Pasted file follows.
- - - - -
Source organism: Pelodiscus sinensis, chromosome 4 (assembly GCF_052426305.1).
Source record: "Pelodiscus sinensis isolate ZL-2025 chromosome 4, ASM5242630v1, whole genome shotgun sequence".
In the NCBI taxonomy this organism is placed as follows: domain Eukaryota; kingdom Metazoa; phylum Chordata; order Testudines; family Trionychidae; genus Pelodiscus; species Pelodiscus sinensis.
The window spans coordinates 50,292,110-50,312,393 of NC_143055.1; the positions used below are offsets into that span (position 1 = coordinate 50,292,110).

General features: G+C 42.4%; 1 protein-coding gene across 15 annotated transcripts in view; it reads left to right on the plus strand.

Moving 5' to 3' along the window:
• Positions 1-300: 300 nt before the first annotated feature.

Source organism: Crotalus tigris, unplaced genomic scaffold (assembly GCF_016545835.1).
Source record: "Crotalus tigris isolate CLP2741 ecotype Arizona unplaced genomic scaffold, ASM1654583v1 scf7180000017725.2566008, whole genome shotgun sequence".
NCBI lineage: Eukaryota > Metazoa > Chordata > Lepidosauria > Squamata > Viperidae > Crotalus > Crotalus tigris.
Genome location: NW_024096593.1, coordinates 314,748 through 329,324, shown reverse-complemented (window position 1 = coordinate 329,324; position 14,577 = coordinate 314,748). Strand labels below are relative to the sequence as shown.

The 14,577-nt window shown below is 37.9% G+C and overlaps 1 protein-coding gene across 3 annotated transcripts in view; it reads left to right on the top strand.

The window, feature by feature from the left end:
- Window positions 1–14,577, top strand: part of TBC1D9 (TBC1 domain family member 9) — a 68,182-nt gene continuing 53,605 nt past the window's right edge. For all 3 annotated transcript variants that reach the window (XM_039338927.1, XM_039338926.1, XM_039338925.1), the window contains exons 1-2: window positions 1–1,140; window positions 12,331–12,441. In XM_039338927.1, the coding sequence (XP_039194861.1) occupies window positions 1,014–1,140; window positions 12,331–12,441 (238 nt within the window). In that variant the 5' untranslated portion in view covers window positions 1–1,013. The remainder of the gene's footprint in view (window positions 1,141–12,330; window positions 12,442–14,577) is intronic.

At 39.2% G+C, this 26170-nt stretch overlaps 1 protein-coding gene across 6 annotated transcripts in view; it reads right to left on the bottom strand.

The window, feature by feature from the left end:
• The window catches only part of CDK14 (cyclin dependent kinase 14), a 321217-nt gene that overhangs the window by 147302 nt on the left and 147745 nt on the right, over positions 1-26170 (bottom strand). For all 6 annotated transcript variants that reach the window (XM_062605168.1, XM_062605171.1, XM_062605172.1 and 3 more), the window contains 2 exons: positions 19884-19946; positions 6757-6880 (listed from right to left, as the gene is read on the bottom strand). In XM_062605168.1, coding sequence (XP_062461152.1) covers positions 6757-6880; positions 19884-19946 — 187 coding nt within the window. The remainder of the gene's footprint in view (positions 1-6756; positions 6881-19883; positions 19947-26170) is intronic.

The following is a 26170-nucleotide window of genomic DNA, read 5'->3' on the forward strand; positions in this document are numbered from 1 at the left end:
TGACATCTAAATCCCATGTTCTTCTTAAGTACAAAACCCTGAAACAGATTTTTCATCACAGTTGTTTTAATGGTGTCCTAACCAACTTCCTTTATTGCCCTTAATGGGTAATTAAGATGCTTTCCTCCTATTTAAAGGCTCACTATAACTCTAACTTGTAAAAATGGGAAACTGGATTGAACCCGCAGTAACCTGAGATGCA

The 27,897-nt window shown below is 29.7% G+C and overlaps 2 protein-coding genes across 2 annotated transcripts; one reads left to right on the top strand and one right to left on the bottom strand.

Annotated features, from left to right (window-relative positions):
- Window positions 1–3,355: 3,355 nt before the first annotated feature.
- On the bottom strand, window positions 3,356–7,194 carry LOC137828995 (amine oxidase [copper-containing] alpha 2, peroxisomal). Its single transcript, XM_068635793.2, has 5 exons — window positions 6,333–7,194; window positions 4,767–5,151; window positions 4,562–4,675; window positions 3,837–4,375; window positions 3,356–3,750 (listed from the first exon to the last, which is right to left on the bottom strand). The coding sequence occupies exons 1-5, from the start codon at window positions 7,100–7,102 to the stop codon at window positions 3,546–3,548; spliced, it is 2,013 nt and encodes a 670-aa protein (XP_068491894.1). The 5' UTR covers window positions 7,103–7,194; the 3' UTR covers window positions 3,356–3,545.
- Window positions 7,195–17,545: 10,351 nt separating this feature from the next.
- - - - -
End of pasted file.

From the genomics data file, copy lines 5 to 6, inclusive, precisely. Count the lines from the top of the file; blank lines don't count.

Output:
General features: G+C 42.4%; 1 protein-coding gene across 15 annotated transcripts in view; it reads left to right on the plus strand.

Moving 5' to 3' along the window: